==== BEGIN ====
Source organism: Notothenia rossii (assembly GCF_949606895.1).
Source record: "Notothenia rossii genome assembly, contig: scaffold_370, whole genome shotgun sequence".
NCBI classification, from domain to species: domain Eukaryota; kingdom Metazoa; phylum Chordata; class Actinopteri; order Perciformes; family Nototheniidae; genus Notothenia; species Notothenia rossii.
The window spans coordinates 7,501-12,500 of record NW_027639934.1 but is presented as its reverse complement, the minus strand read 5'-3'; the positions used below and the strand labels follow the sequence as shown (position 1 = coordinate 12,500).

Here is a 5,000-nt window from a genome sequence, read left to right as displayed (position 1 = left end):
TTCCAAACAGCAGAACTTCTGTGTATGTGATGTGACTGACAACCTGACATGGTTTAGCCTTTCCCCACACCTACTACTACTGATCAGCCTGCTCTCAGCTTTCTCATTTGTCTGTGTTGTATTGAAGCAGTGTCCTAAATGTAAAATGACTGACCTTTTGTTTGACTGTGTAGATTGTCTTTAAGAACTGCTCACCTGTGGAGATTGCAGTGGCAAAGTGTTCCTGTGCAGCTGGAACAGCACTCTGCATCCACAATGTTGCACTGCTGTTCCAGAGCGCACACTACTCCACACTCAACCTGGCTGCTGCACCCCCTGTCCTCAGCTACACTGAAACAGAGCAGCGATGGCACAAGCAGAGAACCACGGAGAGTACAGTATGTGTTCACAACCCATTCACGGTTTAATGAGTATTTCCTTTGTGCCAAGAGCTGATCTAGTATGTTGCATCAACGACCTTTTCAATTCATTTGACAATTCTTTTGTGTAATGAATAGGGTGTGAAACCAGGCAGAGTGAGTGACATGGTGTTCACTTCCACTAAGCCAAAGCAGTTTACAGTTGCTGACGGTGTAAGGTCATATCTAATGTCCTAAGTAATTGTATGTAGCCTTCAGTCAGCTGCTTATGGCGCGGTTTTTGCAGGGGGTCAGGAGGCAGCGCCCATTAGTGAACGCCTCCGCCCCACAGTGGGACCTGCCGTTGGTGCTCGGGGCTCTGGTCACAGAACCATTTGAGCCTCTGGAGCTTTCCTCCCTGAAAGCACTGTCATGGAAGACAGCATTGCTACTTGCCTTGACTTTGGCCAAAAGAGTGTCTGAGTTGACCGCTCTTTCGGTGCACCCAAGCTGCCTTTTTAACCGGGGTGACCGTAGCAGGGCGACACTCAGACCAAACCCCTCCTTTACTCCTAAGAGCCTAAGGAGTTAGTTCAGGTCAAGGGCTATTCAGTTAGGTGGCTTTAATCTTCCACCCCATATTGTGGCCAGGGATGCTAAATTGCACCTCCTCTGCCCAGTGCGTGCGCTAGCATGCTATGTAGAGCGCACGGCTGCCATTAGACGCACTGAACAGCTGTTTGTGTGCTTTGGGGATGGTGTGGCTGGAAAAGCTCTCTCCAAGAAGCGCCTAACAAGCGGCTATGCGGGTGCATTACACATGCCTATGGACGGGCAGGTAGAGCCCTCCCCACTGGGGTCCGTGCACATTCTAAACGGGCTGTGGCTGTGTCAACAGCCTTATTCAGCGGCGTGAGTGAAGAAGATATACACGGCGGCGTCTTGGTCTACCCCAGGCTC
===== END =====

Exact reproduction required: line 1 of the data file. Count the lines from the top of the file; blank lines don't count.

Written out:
Source organism: Notothenia rossii (assembly GCF_949606895.1).